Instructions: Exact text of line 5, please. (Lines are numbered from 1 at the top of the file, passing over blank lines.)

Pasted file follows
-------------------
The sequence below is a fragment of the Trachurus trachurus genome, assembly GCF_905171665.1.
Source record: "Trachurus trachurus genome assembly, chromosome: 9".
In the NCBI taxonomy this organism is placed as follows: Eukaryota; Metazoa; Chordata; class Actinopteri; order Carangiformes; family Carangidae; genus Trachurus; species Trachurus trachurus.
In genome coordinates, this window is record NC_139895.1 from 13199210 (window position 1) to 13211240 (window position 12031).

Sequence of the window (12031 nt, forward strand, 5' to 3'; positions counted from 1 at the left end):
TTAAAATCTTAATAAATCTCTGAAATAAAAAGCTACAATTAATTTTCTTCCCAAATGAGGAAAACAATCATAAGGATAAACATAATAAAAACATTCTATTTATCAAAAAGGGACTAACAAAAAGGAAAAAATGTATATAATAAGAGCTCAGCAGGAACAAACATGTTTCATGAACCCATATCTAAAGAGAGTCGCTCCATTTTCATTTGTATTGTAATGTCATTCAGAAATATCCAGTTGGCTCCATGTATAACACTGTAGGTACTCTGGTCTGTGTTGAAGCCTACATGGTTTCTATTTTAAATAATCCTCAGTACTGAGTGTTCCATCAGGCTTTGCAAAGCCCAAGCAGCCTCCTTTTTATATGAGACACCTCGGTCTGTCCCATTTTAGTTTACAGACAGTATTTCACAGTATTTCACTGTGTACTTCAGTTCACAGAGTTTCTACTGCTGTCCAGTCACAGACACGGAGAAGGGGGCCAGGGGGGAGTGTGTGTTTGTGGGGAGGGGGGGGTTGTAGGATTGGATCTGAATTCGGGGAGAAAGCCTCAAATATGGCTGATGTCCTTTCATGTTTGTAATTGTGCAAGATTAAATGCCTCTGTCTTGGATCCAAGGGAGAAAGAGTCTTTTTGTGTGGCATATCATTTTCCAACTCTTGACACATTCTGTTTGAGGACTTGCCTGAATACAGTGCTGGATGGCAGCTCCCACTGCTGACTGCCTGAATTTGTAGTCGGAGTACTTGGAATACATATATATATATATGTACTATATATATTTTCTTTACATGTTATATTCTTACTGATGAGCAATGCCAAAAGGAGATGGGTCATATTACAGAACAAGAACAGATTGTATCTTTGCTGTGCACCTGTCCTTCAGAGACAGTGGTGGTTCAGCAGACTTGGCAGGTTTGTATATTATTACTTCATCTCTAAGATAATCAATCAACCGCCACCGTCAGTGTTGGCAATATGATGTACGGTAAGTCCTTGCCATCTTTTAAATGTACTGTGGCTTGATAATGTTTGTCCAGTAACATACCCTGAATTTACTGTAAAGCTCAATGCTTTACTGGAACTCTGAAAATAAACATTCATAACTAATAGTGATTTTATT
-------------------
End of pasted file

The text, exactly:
Sequence of the window (12031 nt, forward strand, 5' to 3'; positions counted from 1 at the left end):